Plein air is VERY different than studio painting. I've only be going outside for about 15 months. It took me a while to get used to switching gears.
It's a constant learning/growth process. Here are some tips:
1. Develop a quick set up. (I use a pochade box and tripod)
2. Start with small panels - 8x10 is good
3. Look for a subject that has good value ranges.
4. Get sketch and tonal washes down on the canvas fast.
5. Limit your time to 2 hours start to finish. 1-1/4 to 1-1/2 hours for the actual painting. This pushes you to avoid details too early on and avoid to many light changes.
6. Go out with other, more experienced Plein Air painters. We all learn from each other.
Keep your brushes clean.
Great advice from Charles as always!
I, too don't like the open acrylics. It depends on the techniques you have developed. If you are using a lot of laying as I do, you probably won't like them. They stay wet longer, so you can't easily paint over and change what you have done as they will mix with the wet paint below to create mud. You have to use more oil painting techniques - scraping away areas you want to change, painting your shapes up to each other, instead of one over the top of another. That kind of thing. You won't be able to use the foliage techniques I use with the small round bristle brush as the strokes don't stand on top, they blend together. Anyway, as Charles mentioned - a matter of personal preference and what better suits your technique.
I just use my stay wet palette when I'm using my french easel - or put wet paper towel and palette paper right on the palette of my smaller guerilla box.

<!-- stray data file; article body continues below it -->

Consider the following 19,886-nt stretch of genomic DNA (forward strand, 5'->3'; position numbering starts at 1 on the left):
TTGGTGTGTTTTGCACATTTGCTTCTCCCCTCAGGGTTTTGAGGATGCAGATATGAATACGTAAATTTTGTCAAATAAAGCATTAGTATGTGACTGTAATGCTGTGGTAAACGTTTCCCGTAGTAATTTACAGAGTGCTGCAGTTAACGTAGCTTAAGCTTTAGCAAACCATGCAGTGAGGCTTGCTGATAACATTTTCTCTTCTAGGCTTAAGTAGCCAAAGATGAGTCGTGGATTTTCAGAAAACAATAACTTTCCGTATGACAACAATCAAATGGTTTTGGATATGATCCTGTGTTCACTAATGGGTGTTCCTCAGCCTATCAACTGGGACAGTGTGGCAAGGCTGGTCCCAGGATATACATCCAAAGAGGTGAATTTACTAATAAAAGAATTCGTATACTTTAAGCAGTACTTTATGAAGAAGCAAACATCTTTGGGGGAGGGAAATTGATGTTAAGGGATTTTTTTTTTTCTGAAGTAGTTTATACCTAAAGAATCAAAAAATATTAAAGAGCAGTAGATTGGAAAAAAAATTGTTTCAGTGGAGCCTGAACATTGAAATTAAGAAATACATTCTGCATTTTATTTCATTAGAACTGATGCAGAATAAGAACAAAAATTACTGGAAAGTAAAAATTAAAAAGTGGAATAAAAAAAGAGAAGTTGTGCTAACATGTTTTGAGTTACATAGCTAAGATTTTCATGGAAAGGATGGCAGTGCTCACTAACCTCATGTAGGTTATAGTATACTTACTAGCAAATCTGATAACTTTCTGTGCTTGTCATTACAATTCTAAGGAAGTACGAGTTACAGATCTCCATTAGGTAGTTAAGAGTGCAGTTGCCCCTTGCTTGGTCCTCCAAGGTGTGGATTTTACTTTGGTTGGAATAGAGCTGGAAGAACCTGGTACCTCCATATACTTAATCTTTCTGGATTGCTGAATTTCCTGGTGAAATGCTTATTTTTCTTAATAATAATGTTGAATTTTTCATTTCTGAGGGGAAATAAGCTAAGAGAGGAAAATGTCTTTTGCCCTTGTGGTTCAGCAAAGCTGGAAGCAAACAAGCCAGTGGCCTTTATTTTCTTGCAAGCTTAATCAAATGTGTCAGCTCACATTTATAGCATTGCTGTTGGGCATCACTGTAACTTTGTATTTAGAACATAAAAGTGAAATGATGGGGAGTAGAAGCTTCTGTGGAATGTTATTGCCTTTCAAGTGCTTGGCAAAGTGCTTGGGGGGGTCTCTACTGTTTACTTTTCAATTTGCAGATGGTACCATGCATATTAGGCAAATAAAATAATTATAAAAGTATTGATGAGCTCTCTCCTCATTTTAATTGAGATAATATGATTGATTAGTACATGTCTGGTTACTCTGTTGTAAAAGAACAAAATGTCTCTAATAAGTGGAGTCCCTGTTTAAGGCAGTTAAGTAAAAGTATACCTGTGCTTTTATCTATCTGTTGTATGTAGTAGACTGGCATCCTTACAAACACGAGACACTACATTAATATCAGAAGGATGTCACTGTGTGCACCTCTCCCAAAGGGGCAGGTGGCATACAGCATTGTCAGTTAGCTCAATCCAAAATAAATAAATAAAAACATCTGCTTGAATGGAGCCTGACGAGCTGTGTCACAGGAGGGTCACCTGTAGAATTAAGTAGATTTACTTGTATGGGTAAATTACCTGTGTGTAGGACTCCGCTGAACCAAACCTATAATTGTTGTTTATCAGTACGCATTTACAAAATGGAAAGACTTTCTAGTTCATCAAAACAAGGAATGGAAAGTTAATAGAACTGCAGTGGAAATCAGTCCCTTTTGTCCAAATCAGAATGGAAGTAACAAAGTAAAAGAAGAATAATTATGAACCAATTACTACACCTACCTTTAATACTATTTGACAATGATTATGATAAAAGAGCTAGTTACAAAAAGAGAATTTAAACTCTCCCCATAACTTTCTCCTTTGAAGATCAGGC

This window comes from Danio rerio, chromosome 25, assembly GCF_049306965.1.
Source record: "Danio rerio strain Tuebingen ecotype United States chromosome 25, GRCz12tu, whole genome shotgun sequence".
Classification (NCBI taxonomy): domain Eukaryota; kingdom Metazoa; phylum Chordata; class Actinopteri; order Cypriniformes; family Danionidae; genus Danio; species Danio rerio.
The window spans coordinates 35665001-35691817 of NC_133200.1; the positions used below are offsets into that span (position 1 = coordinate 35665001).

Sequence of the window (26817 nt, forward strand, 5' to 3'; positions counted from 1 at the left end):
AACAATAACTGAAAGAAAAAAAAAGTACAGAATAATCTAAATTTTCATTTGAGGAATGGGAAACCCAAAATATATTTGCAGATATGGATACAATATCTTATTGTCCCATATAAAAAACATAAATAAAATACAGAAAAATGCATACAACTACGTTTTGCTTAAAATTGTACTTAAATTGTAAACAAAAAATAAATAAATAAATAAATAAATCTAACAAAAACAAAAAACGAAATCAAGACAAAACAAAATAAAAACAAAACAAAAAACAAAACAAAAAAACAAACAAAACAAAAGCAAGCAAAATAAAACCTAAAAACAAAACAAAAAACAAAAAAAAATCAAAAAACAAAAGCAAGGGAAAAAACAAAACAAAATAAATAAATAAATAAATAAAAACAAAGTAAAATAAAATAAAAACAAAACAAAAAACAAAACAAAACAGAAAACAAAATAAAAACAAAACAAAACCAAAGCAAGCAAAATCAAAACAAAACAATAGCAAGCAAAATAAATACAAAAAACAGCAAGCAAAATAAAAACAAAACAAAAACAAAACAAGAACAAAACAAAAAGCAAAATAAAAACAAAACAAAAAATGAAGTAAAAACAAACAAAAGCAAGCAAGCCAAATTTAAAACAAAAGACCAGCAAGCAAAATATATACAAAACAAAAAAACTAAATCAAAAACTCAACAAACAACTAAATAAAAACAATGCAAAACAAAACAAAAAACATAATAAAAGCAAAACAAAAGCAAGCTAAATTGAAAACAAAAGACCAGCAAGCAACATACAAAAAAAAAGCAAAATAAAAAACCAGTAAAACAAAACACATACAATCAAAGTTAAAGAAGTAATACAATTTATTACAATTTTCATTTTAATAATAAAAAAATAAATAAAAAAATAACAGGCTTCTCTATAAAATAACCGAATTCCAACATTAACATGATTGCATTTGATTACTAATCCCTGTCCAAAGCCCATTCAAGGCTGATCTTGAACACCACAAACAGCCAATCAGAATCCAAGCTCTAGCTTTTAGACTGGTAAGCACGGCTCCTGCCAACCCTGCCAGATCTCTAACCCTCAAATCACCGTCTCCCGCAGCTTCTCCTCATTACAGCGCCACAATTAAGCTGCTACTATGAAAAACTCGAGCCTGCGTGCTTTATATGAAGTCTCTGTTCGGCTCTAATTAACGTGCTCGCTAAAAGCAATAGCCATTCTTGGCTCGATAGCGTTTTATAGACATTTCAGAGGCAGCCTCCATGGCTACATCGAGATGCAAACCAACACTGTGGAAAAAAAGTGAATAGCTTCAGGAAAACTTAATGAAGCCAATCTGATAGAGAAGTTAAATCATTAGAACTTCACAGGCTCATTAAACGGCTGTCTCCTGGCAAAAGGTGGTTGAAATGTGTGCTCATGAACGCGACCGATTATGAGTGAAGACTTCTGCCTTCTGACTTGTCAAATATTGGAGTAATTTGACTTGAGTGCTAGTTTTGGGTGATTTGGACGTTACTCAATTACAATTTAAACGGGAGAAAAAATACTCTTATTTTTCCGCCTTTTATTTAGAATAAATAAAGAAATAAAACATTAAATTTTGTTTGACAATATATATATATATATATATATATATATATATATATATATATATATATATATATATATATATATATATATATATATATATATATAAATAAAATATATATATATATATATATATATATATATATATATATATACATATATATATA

A small water mister bottle will be your best friend! I stop and mist very often when I am outdoors...
Be sure to set up in the shade - this is key not only to keeping your paints moist, but to seeing your color accurately. You want both you and your palette and your canvas all in the shade.
I have an umbrella I take along in case there isn't a convenient tree.
Above all - Have fun!
Hi Karen -
Thanks for the advice. This is a new adventure for me, painting in acrylics outside the studio. As I told Charles, it's going to be hot next week and I appreciate your input on how to work outdoors with acrylics.
Hopefully, I will have some good painting to share!
Berit's lovely paintings at 4x6 inches qualify as true miniatures. For this challenge it probably does not matter, but I have learned that in the world of Miniatures Collectors/skill, a Miniature is less than 25 square inches for the image. How it differs from a "Small painting" is that the subject painted should be no larger than 1/6 it's true size. For example, my squirrel painting is less than 25 sq inches, but the squirrel is larger than 1/6 lifesize, so this is a small painting,not a miniature.
I picked up a lighted magnifying glass at my local drugstore (didn't want to buy one of the desk mounted ones until I decide to really pursue this specialized field) and it is very helpful, but you have to train your brain a bit for when the brush hits the surface. depth perception altered a bit. If you want to see some amazing miniatures and get ideas, visit http://www.seasideart.com/product-category/art-by-category/miniatures/
I just ordered a 20/0 round from amazon.com as I'm working on three zebras within a 4x5 surface. cross-eyed.
Karen, love your 6x6's above - especially that creek!
Thanks for that info Elizabeth! Fascinating - 1/6th size. Wow, let's not try any ants then! Haha!
I think for our challenge we'll just stick to the 6"/15cm or less to a side. But it's really nice to know the real definition!
And thanks for the link! Lovely!
only important if you want to enter them in a miniatures show. I've learned each show then also has a frame width/outer dimension limit as well. And they judge them from a distance - is there enough value change/design to draw your attention? And then with a magnifying glass - is there a quality of detail when magnified that it still looks like a painting you could hang above the fireplace? Interesting and challenging.
But for the challenge, 6 inch is very small if you've never tried to paint small!!